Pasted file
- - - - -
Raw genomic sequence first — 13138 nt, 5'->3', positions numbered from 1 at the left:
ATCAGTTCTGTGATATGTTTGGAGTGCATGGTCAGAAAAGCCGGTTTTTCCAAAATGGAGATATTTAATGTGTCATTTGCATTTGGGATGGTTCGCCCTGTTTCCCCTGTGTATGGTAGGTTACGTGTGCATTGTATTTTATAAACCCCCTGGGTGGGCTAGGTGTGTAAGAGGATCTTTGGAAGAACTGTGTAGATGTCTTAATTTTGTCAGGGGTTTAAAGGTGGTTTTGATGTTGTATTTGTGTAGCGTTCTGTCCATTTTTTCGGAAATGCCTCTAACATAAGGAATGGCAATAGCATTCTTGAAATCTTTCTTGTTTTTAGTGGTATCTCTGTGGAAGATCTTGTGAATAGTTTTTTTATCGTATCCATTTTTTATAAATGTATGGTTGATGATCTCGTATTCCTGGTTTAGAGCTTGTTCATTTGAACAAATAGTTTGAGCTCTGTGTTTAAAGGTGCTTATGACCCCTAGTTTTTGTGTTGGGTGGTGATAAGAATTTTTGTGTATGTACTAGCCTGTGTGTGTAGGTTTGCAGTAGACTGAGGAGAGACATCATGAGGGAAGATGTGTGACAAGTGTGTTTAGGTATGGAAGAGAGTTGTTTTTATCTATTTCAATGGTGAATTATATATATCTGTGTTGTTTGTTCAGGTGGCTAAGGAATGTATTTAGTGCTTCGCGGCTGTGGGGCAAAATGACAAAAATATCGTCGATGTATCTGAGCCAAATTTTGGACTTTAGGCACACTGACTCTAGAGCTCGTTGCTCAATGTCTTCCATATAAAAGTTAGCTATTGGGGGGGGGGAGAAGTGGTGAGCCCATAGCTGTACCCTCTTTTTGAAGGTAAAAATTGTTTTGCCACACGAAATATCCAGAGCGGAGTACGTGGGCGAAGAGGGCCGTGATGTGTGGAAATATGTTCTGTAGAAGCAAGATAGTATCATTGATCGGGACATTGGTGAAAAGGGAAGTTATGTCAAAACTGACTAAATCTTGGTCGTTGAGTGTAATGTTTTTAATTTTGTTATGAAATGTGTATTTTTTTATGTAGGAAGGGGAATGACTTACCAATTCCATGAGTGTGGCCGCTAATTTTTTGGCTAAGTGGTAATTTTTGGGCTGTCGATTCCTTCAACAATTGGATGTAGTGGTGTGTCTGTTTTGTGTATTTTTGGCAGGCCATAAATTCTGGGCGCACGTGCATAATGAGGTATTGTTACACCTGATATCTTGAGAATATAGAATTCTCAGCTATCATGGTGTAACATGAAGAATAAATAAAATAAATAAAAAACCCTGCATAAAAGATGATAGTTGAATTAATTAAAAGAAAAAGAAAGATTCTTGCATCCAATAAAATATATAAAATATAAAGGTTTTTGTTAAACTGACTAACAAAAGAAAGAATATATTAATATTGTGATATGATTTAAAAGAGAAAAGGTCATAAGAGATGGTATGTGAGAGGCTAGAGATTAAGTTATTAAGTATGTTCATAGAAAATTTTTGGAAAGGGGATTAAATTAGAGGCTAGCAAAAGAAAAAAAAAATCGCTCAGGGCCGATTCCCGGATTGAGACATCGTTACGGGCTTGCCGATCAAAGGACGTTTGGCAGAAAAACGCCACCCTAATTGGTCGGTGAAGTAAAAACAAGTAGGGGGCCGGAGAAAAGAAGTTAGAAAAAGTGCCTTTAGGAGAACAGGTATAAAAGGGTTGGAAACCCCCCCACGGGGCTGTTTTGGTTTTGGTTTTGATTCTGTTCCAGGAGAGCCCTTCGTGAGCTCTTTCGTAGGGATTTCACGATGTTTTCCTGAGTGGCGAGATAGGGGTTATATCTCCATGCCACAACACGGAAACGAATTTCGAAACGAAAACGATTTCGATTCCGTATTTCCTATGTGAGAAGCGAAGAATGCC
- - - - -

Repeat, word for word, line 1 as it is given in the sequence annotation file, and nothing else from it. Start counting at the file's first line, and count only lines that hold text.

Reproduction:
Raw genomic sequence first — 13138 nt, 5'->3', positions numbered from 1 at the left: